|ENGL 716||Curriculum, Materials and Assessment in English as a Second Language||4|
|ENGL 717||Languages in Contact||4|
|ENGL 719||Sociolinguistics Survey||4|
|ENGL 727||Issues in Second Language Writing||4|
|ENGL 728||Language and Gender||4|
|ENGL 752||History of the English Language||4|
|ENGL 790||Special Topics in Linguistics||4|
|ENGL 791||English Grammar||4|
|LLC 791||Methods of Foreign Language Teaching||4|
|ITAL 733||History and Development of the Italian Language||4|
|LING 606||Languages of the World||4|
|LING 717||Languages in Contact||4|
|LING 719||Sociolinguistics Survey||4|
|LING 728||Language and Gender||4|
|LING 790||Special Topics in Linguistics Theory||4|
|LING 795||Independent Study||1-4|
|PSYC 512||Psychology of Primates 1||4|
|PSYC 513||Cognitive Psychology 1||4|
|PSYC 712||Psychology of Language||4|
|RUSS 733||History of Slavic Languages and Culture||4|
|SPAN 641||Spanish Language Variation & Change||4|
|SPAN 645||Intro to Spanish Linguistics||4|
|SPAN 798||Topics in Hispanic Linguistics and Cultural Studies (Subtopic A)||4|
Students may count either PSYC 512 Psychology of Primates or PSYC 513 Cognitive Psychology toward the linguistics major or minor, but not both.
Other courses may be substituted, with the permission of the student's adviser and the linguistics committee, when they are pertinent to the needs of the student's program.
The required minimum overall GPA in major coursework is 2.0.
Candidates for a degree must satisfy all of the University Discovery Program requirements in addition to satisfying the requirements of each individual major program. Bachelor of arts candidates must also satisfy the foreign language proficiency requirement.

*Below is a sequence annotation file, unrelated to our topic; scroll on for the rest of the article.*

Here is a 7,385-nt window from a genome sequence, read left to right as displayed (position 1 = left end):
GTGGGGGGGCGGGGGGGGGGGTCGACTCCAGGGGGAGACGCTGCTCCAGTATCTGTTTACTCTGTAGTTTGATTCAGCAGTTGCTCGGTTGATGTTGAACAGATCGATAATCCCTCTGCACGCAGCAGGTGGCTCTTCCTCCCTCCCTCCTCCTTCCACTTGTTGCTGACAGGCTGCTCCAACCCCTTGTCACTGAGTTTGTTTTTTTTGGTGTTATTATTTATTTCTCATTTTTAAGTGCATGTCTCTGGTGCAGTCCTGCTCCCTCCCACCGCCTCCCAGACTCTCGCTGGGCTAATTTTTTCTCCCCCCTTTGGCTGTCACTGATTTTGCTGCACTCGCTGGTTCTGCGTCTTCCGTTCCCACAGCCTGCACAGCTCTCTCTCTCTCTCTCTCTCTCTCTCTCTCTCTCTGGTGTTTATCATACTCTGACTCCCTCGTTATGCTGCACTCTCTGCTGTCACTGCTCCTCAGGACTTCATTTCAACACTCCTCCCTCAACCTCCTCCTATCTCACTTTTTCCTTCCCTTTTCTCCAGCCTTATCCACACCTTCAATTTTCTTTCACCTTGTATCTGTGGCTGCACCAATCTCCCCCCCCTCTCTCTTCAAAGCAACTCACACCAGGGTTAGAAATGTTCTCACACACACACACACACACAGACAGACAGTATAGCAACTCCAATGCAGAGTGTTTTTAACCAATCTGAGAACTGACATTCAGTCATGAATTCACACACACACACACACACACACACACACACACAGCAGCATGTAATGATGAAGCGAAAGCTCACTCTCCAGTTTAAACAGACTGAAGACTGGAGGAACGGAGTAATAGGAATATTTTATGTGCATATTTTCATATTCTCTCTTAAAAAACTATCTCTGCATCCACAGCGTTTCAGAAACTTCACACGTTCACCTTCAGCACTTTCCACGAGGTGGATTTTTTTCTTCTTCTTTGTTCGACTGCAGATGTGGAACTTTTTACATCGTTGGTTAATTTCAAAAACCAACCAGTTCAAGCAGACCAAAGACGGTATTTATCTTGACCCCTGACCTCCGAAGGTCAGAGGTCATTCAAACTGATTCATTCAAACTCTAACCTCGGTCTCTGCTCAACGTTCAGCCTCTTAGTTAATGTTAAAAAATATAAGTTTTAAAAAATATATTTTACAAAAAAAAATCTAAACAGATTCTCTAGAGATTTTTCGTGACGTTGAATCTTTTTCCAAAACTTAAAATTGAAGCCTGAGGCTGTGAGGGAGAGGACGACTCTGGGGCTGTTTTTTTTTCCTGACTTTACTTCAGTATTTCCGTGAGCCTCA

Linguistics majors may use one major-required course to satisfy one Discovery category requirement.
Students will understand and be able to deploy the analytical tools, modes of critical thinking, and types of writing that are used in studying languages and linguistics. Students will be able to analyze sets of data and make arguments concerning the theoretical analysis of those data. Core areas:
- Phonetics: Students will understand the acoustic and articulatory properties of speech sounds both for English and for other languages. Students will be able to transcribe and read the International Phonetic Alphabet.
- Phonology: Students will display knowledge of phonological analysis including identifying phonemes and allophones in languages, writing phonological rules using distinctive features, and understanding phonological processes such as assimilation, epenthesis, vowel harmony, etc.
- Morphology: Students will be able to analyze word structure (inflection, derivation, compounding) both in English and in unfamiliar languages. They will understand key concepts concerning the mental lexicon.
- Syntax: Students will be able to analyze the structural properties of sentences in English and in other languages and be familiar with the principles of generative grammar.
- Sociolinguistics, Historical Linguistics, and Typology: Students will understand processes of language change over time, language variation according to region, social class, gender, and education, and the effects of language contact.
- Field Methods: Students will be able to work with a native speaker of an unfamiliar language to collect and analyze data from that language. They will understand the ethical and logistical issues involved in documenting languages.
- Applications: Students will have an understanding of practical applications of linguistic knowledge to daily life, including political issues regarding language (e.g., bilingual education, official languages), language acquisition, disorders that can affect language.